No. I think we became aware of each other in the early 2000s. We were both doing songwriting camps and I think we met then. We did a couple of dates together years ago in the midwest, but we have never been in regular contact with each other. He’s the type of good friend you have that you can always pick up where you left off.
I sense that you have struggled with your relationship with the South. You went to L.A. You came back to Nashville for a while. You’re back in L.A. Have you learned that you’re a West Coast girl and you can’t come back?
I did struggle for a long time with the South. When I moved back to Nashville, it was hard for me to be there. It was triggering for me. The trauma that I experienced in the evangelical community – in my upbringing – that’s some deep-rooted stuff. All of these years have been a process of trying to untangle that jewelry box.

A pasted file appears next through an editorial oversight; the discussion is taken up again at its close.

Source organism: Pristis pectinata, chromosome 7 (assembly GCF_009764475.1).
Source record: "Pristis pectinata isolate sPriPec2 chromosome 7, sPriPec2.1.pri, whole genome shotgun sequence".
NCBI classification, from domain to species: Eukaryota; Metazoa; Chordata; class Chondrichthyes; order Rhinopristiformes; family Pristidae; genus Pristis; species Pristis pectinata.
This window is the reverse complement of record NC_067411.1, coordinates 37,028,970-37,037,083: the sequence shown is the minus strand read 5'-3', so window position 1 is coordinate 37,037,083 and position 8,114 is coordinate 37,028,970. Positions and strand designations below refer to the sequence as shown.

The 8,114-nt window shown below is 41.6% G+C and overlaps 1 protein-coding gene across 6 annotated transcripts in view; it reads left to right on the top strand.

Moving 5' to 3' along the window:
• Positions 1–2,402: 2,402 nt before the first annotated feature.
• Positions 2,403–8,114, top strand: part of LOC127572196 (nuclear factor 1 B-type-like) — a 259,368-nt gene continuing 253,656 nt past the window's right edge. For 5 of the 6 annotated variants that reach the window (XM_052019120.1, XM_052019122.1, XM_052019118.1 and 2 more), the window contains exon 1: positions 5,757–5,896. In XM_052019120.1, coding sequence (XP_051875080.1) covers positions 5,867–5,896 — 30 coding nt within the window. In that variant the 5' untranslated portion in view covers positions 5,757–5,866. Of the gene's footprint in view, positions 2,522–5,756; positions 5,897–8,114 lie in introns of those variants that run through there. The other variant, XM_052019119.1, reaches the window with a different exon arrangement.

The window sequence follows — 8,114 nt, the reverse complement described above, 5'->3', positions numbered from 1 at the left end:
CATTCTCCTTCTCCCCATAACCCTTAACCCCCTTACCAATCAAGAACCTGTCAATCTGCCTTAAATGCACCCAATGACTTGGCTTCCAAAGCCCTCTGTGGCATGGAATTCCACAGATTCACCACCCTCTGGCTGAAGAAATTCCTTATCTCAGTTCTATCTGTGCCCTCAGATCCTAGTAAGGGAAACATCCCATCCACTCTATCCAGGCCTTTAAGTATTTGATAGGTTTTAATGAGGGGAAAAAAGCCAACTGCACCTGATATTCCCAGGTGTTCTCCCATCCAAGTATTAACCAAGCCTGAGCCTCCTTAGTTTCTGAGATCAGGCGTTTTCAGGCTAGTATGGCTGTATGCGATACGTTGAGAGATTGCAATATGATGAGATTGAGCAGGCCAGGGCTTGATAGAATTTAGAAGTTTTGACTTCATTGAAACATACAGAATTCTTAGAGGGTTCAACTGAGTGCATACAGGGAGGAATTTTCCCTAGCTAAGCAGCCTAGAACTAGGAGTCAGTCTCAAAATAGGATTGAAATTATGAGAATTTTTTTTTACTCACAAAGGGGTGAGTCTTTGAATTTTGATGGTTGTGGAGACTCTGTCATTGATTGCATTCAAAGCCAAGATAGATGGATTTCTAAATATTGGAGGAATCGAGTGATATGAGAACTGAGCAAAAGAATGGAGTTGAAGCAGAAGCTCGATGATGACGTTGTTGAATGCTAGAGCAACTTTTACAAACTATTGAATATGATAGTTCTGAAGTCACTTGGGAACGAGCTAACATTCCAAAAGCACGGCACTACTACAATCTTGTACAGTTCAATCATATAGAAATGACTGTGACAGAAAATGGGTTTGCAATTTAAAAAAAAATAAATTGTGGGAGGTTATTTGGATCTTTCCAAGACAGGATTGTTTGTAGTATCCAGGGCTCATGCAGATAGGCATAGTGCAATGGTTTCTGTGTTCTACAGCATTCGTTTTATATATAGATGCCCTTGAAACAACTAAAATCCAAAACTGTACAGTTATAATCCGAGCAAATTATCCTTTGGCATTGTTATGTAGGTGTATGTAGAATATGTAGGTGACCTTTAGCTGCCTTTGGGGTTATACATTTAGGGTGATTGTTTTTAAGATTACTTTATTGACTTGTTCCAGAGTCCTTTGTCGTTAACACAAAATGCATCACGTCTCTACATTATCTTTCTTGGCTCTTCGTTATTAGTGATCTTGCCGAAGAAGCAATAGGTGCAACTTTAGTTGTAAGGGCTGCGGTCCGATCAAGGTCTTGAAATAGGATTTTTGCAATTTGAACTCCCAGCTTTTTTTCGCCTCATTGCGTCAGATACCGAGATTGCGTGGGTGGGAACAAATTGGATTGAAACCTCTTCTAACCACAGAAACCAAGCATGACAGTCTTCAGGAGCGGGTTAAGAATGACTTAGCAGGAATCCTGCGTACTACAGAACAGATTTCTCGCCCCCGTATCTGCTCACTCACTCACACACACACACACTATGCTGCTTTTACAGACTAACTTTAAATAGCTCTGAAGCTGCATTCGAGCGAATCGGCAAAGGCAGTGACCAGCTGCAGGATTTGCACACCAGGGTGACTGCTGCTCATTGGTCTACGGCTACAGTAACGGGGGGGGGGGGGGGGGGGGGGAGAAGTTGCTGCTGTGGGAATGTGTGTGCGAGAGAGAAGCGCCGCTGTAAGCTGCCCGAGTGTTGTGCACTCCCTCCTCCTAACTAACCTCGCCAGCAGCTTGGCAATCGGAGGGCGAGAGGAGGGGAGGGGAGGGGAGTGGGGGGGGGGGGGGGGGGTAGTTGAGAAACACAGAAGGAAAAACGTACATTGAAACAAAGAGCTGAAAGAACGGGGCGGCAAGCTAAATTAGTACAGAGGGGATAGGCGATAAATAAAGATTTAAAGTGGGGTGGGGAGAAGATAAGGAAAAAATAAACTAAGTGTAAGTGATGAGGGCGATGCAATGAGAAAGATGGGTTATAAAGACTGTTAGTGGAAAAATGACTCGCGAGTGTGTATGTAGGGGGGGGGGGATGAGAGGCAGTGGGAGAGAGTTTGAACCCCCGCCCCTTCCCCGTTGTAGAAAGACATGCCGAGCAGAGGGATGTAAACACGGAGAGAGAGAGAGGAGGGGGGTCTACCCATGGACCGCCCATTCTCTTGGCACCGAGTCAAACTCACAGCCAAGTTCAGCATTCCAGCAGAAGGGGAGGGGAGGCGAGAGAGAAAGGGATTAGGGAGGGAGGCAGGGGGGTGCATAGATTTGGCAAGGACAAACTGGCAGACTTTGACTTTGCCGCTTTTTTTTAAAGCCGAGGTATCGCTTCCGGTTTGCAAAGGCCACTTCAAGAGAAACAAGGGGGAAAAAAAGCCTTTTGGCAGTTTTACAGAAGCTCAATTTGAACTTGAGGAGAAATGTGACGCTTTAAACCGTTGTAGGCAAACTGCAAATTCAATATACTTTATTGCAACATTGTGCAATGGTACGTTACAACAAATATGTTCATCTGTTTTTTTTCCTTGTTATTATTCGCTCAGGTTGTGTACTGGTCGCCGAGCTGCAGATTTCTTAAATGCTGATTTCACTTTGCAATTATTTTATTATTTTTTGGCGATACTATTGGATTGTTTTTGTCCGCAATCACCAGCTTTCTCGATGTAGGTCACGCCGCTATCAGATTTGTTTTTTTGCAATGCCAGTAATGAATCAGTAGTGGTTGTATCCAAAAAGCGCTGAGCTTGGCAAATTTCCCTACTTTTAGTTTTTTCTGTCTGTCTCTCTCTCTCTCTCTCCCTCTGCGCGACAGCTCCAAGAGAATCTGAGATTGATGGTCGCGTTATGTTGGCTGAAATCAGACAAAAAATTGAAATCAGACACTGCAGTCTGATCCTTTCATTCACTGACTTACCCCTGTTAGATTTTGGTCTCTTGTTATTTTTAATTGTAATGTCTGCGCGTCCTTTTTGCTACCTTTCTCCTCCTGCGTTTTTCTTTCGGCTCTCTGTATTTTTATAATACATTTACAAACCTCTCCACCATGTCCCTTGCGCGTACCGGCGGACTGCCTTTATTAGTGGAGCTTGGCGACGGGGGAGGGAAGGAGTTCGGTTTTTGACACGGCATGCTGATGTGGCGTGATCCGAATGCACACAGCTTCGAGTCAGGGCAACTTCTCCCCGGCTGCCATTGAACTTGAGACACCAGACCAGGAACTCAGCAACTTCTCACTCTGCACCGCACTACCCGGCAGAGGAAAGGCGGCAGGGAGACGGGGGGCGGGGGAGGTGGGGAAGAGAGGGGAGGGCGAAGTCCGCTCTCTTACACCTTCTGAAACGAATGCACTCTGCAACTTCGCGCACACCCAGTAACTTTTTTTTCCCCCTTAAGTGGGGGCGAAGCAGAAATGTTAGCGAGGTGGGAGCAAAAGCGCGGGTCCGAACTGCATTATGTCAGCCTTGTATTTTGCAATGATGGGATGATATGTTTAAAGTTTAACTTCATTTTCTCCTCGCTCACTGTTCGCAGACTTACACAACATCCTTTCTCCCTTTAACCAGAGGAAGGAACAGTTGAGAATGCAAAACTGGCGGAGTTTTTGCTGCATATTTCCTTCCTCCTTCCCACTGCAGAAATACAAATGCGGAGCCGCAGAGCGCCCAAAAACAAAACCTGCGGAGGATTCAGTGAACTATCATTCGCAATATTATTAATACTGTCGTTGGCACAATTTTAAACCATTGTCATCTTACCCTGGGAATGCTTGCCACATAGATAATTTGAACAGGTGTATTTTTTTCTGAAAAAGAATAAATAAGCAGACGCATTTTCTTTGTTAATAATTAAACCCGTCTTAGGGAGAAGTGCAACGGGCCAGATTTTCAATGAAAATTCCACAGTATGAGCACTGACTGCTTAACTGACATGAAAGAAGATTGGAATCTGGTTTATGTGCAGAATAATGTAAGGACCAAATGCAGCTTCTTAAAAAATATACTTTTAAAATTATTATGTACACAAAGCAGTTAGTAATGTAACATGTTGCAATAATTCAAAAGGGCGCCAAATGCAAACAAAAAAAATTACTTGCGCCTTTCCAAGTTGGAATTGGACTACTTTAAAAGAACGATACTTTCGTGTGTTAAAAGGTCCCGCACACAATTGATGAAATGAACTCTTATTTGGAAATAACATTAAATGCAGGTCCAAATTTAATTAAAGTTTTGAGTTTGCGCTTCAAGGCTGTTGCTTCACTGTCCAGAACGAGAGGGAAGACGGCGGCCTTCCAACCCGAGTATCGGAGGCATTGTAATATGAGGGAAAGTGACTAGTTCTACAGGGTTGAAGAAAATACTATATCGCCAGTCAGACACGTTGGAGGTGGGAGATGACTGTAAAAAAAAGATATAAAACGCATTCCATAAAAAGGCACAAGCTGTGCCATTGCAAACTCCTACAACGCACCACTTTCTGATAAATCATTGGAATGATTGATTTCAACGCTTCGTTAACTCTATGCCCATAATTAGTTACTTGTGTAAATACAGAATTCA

I do love Los Angeles. I love living here. I love the aesthetic of it. I love the weather. I love the diversity and the weirdness of it. When I first moved here, it was such a free place for me, where I was feeling so suffocated and boxed in, religiously. But I’ve gotten to a place now where I have spent enough time working on me in my own space where I enjoy coming home now. I’m proud to be from the South, and I can see all of the gifts that I’ve been given by being a Southerner. And I’ve never been ashamed of that. I think for many years, I was hurt. And it took me a long time to get through that and get to the other side of it; where I can come home and be excited. This is the first real concentrated amount of time I have spent in the South in a long time, and I’m really looking forward to it. I feel like I’m coming into it with excitement instead of fear.